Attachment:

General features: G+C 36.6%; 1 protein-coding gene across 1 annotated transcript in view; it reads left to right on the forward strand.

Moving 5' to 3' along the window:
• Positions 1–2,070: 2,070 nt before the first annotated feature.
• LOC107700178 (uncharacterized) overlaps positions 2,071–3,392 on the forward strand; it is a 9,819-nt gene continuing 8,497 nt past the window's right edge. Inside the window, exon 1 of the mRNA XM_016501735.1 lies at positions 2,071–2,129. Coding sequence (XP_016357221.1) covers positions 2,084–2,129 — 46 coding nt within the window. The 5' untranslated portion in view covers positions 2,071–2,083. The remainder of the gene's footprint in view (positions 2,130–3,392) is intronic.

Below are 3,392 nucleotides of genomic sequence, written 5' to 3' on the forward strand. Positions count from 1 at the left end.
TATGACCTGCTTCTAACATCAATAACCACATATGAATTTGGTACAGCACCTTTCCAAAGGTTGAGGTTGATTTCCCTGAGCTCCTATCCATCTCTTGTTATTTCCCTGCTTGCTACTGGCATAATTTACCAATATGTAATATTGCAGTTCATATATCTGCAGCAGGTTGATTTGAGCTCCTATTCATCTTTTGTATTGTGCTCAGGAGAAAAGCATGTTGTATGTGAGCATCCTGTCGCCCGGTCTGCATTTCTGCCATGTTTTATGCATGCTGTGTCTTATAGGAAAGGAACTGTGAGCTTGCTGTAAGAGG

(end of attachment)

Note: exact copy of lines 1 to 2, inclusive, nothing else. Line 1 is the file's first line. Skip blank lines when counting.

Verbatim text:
General features: G+C 36.6%; 1 protein-coding gene across 1 annotated transcript in view; it reads left to right on the forward strand.

Moving 5' to 3' along the window: